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Semafor LogoLouise Matsakis
Louise Matsakis
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Chinese social media app Kwai played a role in Brazil riot

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Reuters Connect/SOPA Images/Rafael Henrique

Brazilians and foreign observers are trying to sort out what role social media played in a riot on Sunday, when supporters of former president Jair Bolsonaro stormed Congress, the Supreme Court, and the presidential palace in the capital Brasilia.

One app that has not yet received much attention is Kwai, a video platform similar to TikTok run by one of ByteDance’s biggest Chinese competitors, Kuaishou. Last year, Kwai said it had 45 million monthly active users in Brazil, around 20% of the total population.

While experts say that apps like Telegram and Twitter may have played a larger part in last week’s attack, some people in Brazil have also blamed conspiracy theories and violent rhetoric that spread on Kwai. Marcelo Adnet, a well-known Brazilian actor, pointed to a video on the app in which a Bolsonaro supporter called for the murder of 11 Supreme Court judges.

In response, the official Kwai Brazil Twitter account wrote it was “working to contain the advancement and spread of content that has the potential to harm the democratic process,” which the company said violates its rules.

Kwai did not immediately return a request for comment.

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Observers in the United States quickly began comparing the riot in Brazil to the January 6 attack on the Capitol building two years ago. The similarities are obvious, but the social media landscape differs.

While TikTok is the only Chinese social media company with a major presence in the U.S., others are gaining significant market share in Southeast Asia, Africa, and Latin America. Kuaishou, for instance, previously tried launching an app for American consumers called Zynn, but has since refocused its attention on Kwai, which is only available in certain countries, including Brazil, Colombia, and Argentina.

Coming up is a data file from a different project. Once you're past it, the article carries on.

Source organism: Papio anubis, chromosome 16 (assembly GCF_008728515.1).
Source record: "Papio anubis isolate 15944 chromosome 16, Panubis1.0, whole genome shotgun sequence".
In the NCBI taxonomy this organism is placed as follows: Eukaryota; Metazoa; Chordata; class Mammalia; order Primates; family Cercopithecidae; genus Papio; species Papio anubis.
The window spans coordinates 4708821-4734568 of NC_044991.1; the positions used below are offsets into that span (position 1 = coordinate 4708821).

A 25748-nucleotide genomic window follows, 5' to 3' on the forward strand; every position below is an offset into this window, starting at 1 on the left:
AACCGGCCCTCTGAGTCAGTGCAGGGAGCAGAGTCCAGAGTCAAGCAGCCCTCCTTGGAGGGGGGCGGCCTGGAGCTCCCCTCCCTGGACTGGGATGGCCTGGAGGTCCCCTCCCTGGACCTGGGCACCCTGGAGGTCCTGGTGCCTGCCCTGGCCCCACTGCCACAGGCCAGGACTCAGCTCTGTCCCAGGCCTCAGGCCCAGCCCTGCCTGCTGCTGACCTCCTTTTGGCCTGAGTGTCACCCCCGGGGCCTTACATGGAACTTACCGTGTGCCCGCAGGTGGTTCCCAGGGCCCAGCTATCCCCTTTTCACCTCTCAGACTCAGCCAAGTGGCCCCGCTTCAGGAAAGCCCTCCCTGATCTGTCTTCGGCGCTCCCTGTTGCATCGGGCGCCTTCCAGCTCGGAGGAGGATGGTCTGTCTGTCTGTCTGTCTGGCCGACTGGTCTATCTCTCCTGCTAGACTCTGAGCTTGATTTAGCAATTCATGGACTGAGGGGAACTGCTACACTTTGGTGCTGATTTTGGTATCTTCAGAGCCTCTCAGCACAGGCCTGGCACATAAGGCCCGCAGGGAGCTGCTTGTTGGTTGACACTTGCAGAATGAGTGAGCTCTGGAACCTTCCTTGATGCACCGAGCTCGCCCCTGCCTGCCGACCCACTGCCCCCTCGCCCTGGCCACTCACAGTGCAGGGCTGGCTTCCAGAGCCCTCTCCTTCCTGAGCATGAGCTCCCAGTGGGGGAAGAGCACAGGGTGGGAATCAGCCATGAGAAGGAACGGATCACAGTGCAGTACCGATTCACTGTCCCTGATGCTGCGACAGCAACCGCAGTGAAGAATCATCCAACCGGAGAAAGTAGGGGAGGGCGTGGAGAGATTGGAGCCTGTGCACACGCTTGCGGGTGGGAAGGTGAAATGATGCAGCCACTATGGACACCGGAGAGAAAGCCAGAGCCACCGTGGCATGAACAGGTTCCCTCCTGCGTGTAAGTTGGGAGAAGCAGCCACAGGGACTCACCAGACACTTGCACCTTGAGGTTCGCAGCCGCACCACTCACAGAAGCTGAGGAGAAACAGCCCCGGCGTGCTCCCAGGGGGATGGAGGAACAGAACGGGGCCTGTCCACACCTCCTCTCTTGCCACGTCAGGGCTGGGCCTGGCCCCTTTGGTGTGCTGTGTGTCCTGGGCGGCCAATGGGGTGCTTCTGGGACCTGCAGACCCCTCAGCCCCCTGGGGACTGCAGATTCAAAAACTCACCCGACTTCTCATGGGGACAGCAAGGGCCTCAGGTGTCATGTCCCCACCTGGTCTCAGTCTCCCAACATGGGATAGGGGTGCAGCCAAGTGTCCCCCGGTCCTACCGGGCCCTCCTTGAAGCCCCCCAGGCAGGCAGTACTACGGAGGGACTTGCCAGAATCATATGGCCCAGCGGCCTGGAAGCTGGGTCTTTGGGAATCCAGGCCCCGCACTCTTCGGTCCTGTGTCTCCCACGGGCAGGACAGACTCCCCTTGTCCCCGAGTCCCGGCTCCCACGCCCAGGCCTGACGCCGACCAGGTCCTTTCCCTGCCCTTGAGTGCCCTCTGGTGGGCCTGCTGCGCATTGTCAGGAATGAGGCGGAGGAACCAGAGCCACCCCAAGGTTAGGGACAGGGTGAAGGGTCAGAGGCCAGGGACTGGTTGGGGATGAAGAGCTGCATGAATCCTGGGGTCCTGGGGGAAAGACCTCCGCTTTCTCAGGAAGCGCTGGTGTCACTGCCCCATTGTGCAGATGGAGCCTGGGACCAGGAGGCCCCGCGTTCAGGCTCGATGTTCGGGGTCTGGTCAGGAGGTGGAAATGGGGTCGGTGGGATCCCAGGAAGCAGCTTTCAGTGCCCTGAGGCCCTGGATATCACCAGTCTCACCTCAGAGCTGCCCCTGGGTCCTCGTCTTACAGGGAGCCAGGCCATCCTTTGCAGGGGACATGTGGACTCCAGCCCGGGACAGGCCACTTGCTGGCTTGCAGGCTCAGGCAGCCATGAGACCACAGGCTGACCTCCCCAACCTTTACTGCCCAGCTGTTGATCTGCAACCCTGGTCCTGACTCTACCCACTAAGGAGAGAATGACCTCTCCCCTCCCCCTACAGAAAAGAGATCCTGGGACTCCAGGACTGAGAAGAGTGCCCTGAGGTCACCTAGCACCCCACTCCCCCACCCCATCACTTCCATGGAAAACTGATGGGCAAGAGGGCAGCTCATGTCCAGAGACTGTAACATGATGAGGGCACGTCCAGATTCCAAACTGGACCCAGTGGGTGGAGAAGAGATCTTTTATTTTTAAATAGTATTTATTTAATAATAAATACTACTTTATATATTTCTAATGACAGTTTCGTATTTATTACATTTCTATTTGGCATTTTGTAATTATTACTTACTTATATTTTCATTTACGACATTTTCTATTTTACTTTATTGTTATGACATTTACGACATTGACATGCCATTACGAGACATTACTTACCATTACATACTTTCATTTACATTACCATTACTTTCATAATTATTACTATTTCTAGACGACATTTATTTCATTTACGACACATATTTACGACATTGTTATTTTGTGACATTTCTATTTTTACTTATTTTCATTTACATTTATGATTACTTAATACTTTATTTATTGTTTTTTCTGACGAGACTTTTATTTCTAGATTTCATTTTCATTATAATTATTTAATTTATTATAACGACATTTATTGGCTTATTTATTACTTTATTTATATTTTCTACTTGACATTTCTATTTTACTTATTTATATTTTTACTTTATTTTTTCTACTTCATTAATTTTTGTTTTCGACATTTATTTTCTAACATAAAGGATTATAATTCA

Kuaishou built Kwai into a popular platform in Brazil by targeting working-class audiences, a strategy that it first perfected in China, where it’s known for transforming charismatic farmers and other people from the countryside into internet sensations. In Latin America, it has tried to do the same thing with actors who film telenovela-style dramas.

As they expand abroad, Chinese social media firms are now contending with many of the same controversies over content moderation that have plagued their American counterparts. In September, the Brazilian investigative news outlet Agência Pública reported that Kwai was being used to spread misinformation about the country’s presidential election, which Bolsonaro supporters falsely claim was rigged against the former leader.

“Judges, bums, get ready,” said a man in one Kwai video cited by Agência Pública. “We won’t only storm the Supreme Court, we will hang you all upside down.”

Kwai’s Community Guidelines say it bans “electoral misinformation,” as well as “harmful conspiracy theories.” The company also has an entire separate policy for elections, noting it doesn’t “tolerate content that has the potential to harm the democratic process by the distribution of information that maybe [sic] false, misleading, or otherwise damaging.”

But it’s not always clear how well Kwai enforces its own rules. Over the past few years, public pressure has led Facebook’s parent company Meta Platforms and other American social media giants to disclose more information about how they police their apps around the globe. Far less is currently known about how Chinese social media firms operate abroad.

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